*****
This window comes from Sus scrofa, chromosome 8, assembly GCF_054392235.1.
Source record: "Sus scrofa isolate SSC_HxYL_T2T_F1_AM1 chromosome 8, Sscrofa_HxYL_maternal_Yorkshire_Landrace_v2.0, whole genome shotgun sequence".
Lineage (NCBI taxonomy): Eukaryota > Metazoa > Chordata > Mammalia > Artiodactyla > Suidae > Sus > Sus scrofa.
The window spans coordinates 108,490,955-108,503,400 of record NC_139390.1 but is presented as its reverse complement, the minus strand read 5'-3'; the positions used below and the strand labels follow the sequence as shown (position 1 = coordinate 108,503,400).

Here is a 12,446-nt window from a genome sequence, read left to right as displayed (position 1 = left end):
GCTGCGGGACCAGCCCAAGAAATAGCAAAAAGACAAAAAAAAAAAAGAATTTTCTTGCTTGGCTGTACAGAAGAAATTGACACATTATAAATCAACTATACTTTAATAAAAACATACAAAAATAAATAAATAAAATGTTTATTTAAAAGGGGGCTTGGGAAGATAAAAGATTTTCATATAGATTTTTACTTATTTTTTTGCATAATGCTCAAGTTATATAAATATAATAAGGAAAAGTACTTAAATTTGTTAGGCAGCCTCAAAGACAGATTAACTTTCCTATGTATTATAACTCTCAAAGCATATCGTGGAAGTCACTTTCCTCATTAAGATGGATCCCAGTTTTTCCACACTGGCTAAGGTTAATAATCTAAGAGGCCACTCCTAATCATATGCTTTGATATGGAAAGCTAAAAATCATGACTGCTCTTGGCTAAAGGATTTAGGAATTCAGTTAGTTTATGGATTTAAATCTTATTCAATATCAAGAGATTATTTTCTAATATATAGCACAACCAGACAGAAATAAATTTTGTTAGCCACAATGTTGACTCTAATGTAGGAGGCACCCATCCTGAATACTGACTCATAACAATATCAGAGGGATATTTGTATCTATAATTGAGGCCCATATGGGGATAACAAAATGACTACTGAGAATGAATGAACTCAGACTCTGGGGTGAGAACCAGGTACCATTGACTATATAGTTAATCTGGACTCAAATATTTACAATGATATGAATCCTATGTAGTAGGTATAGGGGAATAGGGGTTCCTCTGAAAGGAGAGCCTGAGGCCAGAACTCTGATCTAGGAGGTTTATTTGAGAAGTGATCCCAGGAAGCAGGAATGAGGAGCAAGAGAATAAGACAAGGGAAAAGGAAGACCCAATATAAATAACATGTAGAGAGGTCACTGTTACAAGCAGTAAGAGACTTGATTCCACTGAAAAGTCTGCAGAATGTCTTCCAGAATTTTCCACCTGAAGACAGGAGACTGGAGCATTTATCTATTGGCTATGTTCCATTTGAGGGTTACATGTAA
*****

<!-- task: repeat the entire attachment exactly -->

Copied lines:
This window comes from Sus scrofa, chromosome 8, assembly GCF_054392235.1.
Source record: "Sus scrofa isolate SSC_HxYL_T2T_F1_AM1 chromosome 8, Sscrofa_HxYL_maternal_Yorkshire_Landrace_v2.0, whole genome shotgun sequence".
Lineage (NCBI taxonomy): Eukaryota > Metazoa > Chordata > Mammalia > Artiodactyla > Suidae > Sus > Sus scrofa.
The window spans coordinates 108,490,955-108,503,400 of record NC_139390.1 but is presented as its reverse complement, the minus strand read 5'-3'; the positions used below and the strand labels follow the sequence as shown (position 1 = coordinate 108,503,400).

Here is a 12,446-nt window from a genome sequence, read left to right as displayed (position 1 = left end):
GCTGCGGGACCAGCCCAAGAAATAGCAAAAAGACAAAAAAAAAAAAGAATTTTCTTGCTTGGCTGTACAGAAGAAATTGACACATTATAAATCAACTATACTTTAATAAAAACATACAAAAATAAATAAATAAAATGTTTATTTAAAAGGGGGCTTGGGAAGATAAAAGATTTTCATATAGATTTTTACTTATTTTTTTGCATAATGCTCAAGTTATATAAATATAATAAGGAAAAGTACTTAAATTTGTTAGGCAGCCTCAAAGACAGATTAACTTTCCTATGTATTATAACTCTCAAAGCATATCGTGGAAGTCACTTTCCTCATTAAGATGGATCCCAGTTTTTCCACACTGGCTAAGGTTAATAATCTAAGAGGCCACTCCTAATCATATGCTTTGATATGGAAAGCTAAAAATCATGACTGCTCTTGGCTAAAGGATTTAGGAATTCAGTTAGTTTATGGATTTAAATCTTATTCAATATCAAGAGATTATTTTCTAATATATAGCACAACCAGACAGAAATAAATTTTGTTAGCCACAATGTTGACTCTAATGTAGGAGGCACCCATCCTGAATACTGACTCATAACAATATCAGAGGGATATTTGTATCTATAATTGAGGCCCATATGGGGATAACAAAATGACTACTGAGAATGAATGAACTCAGACTCTGGGGTGAGAACCAGGTACCATTGACTATATAGTTAATCTGGACTCAAATATTTACAATGATATGAATCCTATGTAGTAGGTATAGGGGAATAGGGGTTCCTCTGAAAGGAGAGCCTGAGGCCAGAACTCTGATCTAGGAGGTTTATTTGAGAAGTGATCCCAGGAAGCAGGAATGAGGAGCAAGAGAATAAGACAAGGGAAAAGGAAGACCCAATATAAATAACATGTAGAGAGGTCACTGTTACAAGCAGTAAGAGACTTGATTCCACTGAAAAGTCTGCAGAATGTCTTCCAGAATTTTCCACCTGAAGACAGGAGACTGGAGCATTTATCTATTGGCTATGTTCCATTTGAGGGTTACATGTAA